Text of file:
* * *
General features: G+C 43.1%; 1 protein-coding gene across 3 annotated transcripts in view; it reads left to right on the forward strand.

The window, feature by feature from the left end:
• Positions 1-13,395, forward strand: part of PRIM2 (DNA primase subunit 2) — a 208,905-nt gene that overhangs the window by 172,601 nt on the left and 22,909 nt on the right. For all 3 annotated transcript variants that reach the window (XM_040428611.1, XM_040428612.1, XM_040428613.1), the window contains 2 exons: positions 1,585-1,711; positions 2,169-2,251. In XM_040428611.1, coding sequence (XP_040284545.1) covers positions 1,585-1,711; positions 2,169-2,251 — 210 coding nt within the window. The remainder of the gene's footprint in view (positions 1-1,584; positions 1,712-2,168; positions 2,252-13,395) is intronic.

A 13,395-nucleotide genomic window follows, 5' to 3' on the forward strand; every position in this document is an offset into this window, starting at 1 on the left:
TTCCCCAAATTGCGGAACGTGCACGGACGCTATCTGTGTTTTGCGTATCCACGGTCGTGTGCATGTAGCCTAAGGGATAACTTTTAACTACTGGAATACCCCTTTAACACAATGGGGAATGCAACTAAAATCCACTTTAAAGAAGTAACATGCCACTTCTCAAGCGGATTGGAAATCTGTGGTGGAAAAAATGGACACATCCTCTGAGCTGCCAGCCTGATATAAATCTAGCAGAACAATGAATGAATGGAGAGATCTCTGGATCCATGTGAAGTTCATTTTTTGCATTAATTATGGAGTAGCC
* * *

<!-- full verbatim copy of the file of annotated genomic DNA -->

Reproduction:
General features: G+C 43.1%; 1 protein-coding gene across 3 annotated transcripts in view; it reads left to right on the forward strand.

The window, feature by feature from the left end:
• Positions 1-13,395, forward strand: part of PRIM2 (DNA primase subunit 2) — a 208,905-nt gene that overhangs the window by 172,601 nt on the left and 22,909 nt on the right. For all 3 annotated transcript variants that reach the window (XM_040428611.1, XM_040428612.1, XM_040428613.1), the window contains 2 exons: positions 1,585-1,711; positions 2,169-2,251. In XM_040428611.1, coding sequence (XP_040284545.1) covers positions 1,585-1,711; positions 2,169-2,251 — 210 coding nt within the window. The remainder of the gene's footprint in view (positions 1-1,584; positions 1,712-2,168; positions 2,252-13,395) is intronic.

A 13,395-nucleotide genomic window follows, 5' to 3' on the forward strand; every position in this document is an offset into this window, starting at 1 on the left:
TTCCCCAAATTGCGGAACGTGCACGGACGCTATCTGTGTTTTGCGTATCCACGGTCGTGTGCATGTAGCCTAAGGGATAACTTTTAACTACTGGAATACCCCTTTAACACAATGGGGAATGCAACTAAAATCCACTTTAAAGAAGTAACATGCCACTTCTCAAGCGGATTGGAAATCTGTGGTGGAAAAAATGGACACATCCTCTGAGCTGCCAGCCTGATATAAATCTAGCAGAACAATGAATGAATGGAGAGATCTCTGGATCCATGTGAAGTTCATTTTTTGCATTAATTATGGAGTAGCC